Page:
The Role of Statistics in Transforming EHR Data into Knowledge

Friday, May 15, 2020
10 a.m. to 12 p.m. Eastern

Rebecca Hubbard, PhD
Associate Professor of Biostatistics
University of Pennsylvania

Dr. Rebecca Hubbard is an Associate Professor of Biostatistics at the University of Pennsylvania. Her research focuses on development and application of statistical methods to improve the validity of analyses using real world data sources including electronic health records and claims data. These methods have been applied across a broad range of research areas including health services research, cancer epidemiology, aging and dementia, and pharmacoepidemiology.

The widespread adoption of electronic health records (EHR) as a means of documenting medical care has created a vast resource for research on health conditions, interventions, and outcomes. Informaticians have played a leading role in the process of extracting “real world data” from EHR, with statisticians playing a more peripheral part. However, statistical insights on study design and inference are key to drawing valid conclusions from this messy and incomplete data source. This webinar will describe the basic structure of EHR data, highlight key challenges to research arising from this data structure, and present an overview of some statistical methods that address these challenges. The discussion of issues related to the structure and quality of EHR data will include: data types and methods for extracting variables of interest; sources of missing data; error in covariates and outcomes extracted from EHR and claims data; and data capture considerations such as informative visit processes and medical records coding procedures. The overall goal of this webinar is to illustrate the unique contribution of statistics to the process of generating knowledge from EHR data and equip participants with some tools for doing so.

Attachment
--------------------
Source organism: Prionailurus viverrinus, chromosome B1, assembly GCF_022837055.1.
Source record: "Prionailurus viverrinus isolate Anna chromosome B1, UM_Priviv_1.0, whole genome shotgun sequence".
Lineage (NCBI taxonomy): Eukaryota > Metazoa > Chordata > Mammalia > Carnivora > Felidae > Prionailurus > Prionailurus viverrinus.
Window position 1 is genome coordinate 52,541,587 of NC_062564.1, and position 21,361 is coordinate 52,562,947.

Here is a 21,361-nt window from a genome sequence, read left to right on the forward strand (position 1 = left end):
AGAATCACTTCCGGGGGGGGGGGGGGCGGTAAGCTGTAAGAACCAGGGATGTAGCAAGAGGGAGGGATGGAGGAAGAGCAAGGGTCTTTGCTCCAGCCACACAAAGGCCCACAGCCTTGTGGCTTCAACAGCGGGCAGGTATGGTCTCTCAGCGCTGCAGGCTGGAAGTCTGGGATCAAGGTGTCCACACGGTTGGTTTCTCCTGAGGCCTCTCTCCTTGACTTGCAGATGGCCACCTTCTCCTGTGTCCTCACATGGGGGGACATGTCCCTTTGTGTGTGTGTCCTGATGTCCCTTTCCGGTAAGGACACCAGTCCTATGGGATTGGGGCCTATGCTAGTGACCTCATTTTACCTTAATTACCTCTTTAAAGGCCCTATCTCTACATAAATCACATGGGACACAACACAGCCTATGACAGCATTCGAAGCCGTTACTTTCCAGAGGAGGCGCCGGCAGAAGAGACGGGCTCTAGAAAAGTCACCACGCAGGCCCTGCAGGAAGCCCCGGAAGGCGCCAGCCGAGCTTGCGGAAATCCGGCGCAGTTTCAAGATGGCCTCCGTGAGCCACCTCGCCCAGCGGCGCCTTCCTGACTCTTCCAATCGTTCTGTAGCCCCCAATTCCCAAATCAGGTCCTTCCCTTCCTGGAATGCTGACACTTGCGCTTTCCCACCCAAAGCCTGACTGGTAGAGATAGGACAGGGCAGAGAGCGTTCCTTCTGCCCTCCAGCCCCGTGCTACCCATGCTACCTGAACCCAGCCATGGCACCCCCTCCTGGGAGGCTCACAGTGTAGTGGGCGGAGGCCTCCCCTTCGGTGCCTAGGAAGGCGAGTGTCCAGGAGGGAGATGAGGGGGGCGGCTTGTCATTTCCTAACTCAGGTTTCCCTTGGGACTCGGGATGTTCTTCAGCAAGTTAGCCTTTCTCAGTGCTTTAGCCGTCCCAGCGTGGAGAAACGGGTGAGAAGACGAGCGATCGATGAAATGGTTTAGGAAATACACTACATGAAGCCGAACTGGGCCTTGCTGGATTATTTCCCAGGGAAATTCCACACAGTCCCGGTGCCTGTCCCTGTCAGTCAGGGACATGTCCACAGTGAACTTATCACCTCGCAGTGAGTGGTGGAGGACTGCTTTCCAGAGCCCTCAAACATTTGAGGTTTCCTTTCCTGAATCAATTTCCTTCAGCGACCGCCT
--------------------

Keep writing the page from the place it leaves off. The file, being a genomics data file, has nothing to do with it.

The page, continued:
Registration coming soon!

Previous Webinars & Recordings


Please contact Sameera Wijayawardana or Lili Zhao if you have topic suggestions for future webinars.